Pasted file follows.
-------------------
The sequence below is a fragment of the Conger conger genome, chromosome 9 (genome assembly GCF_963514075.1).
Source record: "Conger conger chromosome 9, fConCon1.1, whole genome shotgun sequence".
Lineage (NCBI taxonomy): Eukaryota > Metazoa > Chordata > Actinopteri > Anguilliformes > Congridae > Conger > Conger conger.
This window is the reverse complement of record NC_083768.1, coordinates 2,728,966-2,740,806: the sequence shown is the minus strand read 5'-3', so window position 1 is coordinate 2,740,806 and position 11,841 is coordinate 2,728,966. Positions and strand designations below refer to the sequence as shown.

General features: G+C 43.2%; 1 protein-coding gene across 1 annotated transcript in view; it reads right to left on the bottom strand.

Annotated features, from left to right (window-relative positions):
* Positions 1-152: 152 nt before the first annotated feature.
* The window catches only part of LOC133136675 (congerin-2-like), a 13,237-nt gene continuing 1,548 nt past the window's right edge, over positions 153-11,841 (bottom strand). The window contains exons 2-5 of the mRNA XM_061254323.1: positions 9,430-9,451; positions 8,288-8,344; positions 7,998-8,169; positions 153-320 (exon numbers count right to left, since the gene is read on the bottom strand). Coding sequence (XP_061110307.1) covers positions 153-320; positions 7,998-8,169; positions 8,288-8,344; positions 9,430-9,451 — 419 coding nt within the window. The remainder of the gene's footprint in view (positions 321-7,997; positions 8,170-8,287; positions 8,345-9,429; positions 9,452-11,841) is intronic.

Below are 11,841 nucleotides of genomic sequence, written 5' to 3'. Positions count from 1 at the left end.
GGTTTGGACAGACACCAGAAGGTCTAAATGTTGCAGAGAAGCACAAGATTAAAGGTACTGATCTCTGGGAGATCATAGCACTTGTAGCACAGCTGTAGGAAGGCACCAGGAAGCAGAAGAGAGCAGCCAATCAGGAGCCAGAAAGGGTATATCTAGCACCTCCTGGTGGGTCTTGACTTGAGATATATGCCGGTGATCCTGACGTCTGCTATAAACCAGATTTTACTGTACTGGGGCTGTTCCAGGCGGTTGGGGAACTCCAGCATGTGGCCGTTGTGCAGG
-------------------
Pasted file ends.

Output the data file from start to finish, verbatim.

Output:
The sequence below is a fragment of the Conger conger genome, chromosome 9 (genome assembly GCF_963514075.1).
Source record: "Conger conger chromosome 9, fConCon1.1, whole genome shotgun sequence".
Lineage (NCBI taxonomy): Eukaryota > Metazoa > Chordata > Actinopteri > Anguilliformes > Congridae > Conger > Conger conger.
This window is the reverse complement of record NC_083768.1, coordinates 2,728,966-2,740,806: the sequence shown is the minus strand read 5'-3', so window position 1 is coordinate 2,740,806 and position 11,841 is coordinate 2,728,966. Positions and strand designations below refer to the sequence as shown.

General features: G+C 43.2%; 1 protein-coding gene across 1 annotated transcript in view; it reads right to left on the bottom strand.

Annotated features, from left to right (window-relative positions):
* Positions 1-152: 152 nt before the first annotated feature.
* The window catches only part of LOC133136675 (congerin-2-like), a 13,237-nt gene continuing 1,548 nt past the window's right edge, over positions 153-11,841 (bottom strand). The window contains exons 2-5 of the mRNA XM_061254323.1: positions 9,430-9,451; positions 8,288-8,344; positions 7,998-8,169; positions 153-320 (exon numbers count right to left, since the gene is read on the bottom strand). Coding sequence (XP_061110307.1) covers positions 153-320; positions 7,998-8,169; positions 8,288-8,344; positions 9,430-9,451 — 419 coding nt within the window. The remainder of the gene's footprint in view (positions 321-7,997; positions 8,170-8,287; positions 8,345-9,429; positions 9,452-11,841) is intronic.

Below are 11,841 nucleotides of genomic sequence, written 5' to 3'. Positions count from 1 at the left end.
GGTTTGGACAGACACCAGAAGGTCTAAATGTTGCAGAGAAGCACAAGATTAAAGGTACTGATCTCTGGGAGATCATAGCACTTGTAGCACAGCTGTAGGAAGGCACCAGGAAGCAGAAGAGAGCAGCCAATCAGGAGCCAGAAAGGGTATATCTAGCACCTCCTGGTGGGTCTTGACTTGAGATATATGCCGGTGATCCTGACGTCTGCTATAAACCAGATTTTACTGTACTGGGGCTGTTCCAGGCGGTTGGGGAACTCCAGCATGTGGCCGTTGTGCAGG